“Building on many years of combining humanities and arts perspectives with metabolic research, it’s great to showcase Martin’s intriguing and delightful artworks next to scientific laboratories. We’re excited to hear the responses.”

Ken Arnold, Director, Medical Museion

Isabella Martin

Isabella Martin is a visual artist whose practice explores how we fit in the world, how we shape and are shaped by our surroundings. Her work is context specific; driven by interdisciplinary collaboration, experimental play and in-depth research.

Works move across mediums: using sculpture, drawing, sound and film to challenge and play with the systems informing our understanding of the world. Her ongoing research focuses on ideas of measurement, navigation and time in relation to place and the body, through work with an expanding group of scientific collaborators.

Her most recent project WAVE MACHINES explored the measurement of ocean waves by physicists in the Hydraulic Laboratory at the Technical University of Denmark, culminating in The Burning, a film screened at Crosscuts Film Festival, Stockholm in 2019. Over the past year and a half, she has worked closely with researchers at Medicinsk Museion and chronobiologists at CBMR, on Z Time, a project exploring the experience of time in the body through the study of circadian rhythms in the laboratory. One of the outcomes, Time Animals, is presented in Verden er i dig at Kunsthal Charlottenborg, autumn 2021.

Isabella exhibits and participates in residencies and commissions internationally. Recent projects include The Long Wait at UddenSkulptur, Sweden, Outlines commissioned by In-Situ, England, and Keeping Time for Sculpture in the City, London.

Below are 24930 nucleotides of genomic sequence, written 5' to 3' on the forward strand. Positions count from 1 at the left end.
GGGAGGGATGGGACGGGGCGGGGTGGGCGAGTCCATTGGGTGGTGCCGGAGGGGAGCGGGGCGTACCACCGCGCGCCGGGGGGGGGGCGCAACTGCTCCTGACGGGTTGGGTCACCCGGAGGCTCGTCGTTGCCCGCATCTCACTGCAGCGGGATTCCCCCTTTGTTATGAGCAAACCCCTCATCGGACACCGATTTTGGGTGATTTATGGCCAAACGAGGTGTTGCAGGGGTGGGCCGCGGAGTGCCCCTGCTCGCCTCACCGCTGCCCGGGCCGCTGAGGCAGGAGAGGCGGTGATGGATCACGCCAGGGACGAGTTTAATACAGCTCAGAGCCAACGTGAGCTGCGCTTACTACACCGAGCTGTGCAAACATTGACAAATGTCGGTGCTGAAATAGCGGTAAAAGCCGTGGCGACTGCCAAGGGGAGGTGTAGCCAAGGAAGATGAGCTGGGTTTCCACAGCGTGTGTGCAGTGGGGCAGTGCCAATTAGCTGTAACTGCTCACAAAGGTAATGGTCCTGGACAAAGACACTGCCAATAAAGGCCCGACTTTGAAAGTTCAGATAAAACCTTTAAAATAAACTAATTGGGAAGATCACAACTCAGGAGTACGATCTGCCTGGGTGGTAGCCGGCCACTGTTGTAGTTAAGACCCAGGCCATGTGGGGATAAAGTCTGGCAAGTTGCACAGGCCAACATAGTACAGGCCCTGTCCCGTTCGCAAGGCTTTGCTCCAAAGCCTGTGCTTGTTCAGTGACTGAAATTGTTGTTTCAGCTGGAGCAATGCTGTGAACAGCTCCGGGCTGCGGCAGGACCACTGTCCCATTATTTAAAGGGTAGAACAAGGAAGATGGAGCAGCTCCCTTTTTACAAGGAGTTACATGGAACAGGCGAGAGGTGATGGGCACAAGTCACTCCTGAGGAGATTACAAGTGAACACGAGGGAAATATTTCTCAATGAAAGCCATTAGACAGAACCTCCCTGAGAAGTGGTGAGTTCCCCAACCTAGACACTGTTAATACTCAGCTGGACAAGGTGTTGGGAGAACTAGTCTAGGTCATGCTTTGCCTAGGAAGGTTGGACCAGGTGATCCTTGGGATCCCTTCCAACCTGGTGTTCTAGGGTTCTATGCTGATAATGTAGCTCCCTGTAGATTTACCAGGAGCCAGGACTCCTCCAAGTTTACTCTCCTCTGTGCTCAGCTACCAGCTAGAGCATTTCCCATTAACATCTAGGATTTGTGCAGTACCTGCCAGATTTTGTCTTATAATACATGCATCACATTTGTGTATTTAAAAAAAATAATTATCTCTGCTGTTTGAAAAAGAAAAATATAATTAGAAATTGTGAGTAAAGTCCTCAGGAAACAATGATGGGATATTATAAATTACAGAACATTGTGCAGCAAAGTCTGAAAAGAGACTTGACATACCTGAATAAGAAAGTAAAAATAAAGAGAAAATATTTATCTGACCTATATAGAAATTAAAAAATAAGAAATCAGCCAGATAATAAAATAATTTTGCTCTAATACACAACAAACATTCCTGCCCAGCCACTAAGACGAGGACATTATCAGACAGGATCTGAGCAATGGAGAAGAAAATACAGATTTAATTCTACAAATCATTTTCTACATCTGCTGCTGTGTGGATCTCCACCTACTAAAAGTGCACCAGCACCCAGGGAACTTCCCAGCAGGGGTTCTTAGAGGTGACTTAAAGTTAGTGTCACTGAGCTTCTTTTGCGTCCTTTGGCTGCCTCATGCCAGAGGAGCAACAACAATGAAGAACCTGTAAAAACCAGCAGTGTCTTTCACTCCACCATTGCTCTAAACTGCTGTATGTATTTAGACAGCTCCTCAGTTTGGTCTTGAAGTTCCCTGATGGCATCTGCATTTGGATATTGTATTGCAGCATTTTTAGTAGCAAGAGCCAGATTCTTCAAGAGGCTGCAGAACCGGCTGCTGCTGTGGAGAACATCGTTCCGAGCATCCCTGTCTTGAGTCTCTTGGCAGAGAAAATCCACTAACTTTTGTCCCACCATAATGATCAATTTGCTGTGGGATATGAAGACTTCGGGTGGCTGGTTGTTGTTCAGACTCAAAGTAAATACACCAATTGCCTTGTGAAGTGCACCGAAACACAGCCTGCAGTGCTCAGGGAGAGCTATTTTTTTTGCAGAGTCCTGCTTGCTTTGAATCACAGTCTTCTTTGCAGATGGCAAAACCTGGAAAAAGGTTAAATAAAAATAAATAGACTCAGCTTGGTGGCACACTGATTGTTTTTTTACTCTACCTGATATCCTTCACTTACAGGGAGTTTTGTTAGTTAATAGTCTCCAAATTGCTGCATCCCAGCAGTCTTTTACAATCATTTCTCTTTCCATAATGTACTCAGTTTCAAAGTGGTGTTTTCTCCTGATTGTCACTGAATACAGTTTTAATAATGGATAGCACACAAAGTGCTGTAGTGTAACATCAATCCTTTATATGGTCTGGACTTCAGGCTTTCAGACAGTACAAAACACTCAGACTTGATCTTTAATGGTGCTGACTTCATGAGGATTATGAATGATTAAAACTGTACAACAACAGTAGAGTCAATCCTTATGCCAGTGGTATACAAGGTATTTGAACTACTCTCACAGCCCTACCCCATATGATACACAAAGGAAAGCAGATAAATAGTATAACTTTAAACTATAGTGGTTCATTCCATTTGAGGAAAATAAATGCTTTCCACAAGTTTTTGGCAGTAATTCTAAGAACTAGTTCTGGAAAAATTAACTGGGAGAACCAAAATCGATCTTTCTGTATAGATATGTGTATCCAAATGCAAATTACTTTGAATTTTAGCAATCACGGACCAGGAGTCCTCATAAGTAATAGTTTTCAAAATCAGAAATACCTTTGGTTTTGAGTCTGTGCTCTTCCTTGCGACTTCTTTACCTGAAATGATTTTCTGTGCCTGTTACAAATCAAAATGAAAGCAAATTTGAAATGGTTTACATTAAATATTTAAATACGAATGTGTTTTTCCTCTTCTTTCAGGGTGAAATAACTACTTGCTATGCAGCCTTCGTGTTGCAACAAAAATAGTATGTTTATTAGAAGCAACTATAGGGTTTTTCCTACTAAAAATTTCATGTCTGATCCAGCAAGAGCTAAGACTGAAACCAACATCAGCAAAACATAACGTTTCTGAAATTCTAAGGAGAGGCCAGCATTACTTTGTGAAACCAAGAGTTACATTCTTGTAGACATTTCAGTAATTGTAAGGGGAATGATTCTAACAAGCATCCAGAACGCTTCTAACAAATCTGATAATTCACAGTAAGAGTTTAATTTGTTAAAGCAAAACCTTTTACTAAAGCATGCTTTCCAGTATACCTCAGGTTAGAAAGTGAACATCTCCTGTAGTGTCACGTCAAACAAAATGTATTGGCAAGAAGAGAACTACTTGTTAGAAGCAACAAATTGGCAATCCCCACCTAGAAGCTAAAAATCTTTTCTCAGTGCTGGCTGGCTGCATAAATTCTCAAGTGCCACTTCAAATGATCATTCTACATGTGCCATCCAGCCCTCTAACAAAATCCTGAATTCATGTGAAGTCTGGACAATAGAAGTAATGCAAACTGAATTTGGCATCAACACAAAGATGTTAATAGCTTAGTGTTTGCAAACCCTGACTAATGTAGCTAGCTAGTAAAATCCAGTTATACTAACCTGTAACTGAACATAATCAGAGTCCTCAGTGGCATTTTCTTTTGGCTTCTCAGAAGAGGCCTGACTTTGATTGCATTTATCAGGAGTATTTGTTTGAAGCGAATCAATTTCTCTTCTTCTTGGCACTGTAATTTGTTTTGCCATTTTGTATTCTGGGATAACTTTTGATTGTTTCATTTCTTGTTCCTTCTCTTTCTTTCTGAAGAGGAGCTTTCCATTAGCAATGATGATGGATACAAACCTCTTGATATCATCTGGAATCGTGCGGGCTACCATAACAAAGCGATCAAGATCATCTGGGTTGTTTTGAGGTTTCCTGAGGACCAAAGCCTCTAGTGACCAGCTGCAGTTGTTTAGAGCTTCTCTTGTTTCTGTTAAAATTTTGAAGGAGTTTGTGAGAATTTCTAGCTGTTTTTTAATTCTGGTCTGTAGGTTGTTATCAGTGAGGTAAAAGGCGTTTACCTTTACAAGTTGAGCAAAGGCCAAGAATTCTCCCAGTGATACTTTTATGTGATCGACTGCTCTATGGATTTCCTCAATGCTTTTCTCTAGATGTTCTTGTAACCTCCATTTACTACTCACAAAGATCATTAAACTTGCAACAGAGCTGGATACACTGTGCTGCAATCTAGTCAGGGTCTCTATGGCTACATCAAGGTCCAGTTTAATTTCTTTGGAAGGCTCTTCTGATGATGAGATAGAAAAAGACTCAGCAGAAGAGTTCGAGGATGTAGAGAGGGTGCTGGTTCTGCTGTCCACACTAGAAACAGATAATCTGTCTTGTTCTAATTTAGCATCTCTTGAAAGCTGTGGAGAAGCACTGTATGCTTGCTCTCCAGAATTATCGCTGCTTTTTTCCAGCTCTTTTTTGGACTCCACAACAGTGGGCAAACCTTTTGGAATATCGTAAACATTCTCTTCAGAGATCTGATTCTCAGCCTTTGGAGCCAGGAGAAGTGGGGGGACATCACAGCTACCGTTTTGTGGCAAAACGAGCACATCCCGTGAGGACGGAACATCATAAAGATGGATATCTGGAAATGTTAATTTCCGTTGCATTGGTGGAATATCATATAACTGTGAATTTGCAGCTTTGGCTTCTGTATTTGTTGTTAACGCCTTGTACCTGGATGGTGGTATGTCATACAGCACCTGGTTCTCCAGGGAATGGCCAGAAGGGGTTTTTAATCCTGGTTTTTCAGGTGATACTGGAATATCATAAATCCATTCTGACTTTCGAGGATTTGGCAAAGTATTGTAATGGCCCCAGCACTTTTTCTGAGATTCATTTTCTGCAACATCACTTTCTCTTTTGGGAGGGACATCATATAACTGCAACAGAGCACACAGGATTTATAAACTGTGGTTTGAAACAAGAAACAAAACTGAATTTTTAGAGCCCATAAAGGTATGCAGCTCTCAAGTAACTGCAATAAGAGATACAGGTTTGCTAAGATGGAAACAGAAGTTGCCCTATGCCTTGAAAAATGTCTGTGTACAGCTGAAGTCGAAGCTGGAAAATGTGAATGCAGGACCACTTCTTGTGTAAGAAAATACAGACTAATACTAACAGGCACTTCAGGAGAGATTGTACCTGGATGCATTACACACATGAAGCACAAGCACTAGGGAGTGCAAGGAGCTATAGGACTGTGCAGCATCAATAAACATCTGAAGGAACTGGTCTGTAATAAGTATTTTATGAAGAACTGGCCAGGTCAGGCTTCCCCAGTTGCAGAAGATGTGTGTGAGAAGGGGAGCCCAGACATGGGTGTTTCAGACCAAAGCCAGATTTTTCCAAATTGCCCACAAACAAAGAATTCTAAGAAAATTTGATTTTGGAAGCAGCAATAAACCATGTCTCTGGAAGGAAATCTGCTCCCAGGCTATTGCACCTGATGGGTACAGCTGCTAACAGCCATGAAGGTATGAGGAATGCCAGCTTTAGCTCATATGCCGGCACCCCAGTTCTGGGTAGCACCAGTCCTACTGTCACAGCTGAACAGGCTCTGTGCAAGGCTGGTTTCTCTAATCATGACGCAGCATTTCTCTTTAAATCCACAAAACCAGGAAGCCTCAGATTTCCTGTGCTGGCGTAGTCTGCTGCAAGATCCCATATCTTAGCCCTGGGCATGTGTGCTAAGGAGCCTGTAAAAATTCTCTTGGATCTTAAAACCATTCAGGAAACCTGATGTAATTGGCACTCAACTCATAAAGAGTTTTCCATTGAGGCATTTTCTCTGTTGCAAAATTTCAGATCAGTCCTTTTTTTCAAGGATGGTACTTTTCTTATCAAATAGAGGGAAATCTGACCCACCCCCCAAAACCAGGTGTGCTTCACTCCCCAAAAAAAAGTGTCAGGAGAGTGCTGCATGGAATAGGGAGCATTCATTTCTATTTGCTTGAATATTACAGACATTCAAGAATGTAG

Isabella is a co-founder of research and curatorial collective Camp Little Hope and a member of art and game design collective Kosmologym. She holds a BA(hons) in Fine Art Sculpture from Brighton University and an MFA from The Royal Danish Academy of Fine Arts with a Minor in Art, Writing and Research. She lives and works in Copenhagen, Denmark.

Visit artist’s website


This project is made possible by CBMR’s International Postdoctoral Program and a grant in-kind from Statens Værksteder for Kunst (National Art Workshops).

Art: Isabella Martin
Glasswork: Marie Breyen Hauschildt
Curation: Kristin Hussey, Malthe Kouassi Bjerregaard
With support from: Panum Facilities Team, Louise Whiteley, Helle Hald, Peter Stanners, Julie Wouwenaar Tovgaard.
Photos from exhibition: David Stjernholm


Researchers at the Novo Nordisk Foundation Center for Basic Metabolic Research (CBMR) seek to transform the basic understanding of the mechanisms involved in metabolic health and disease, and to accelerate this knowledge toward new prevention and treatment strategies. This research has resulted in seminal discoveries as to how genes, hormones, and environmental factors influence metabolic health and disease throughout life. CBMR belongs to the Faculty of Health and Medical Sciences at the University of Copenhagen.

Read more about CBMR

Medical Museion and Kristin Hussey have worked with Isabella Martin before. Read about our previous projects here:

Z-Time – The Art and Science of Circadian Rhythms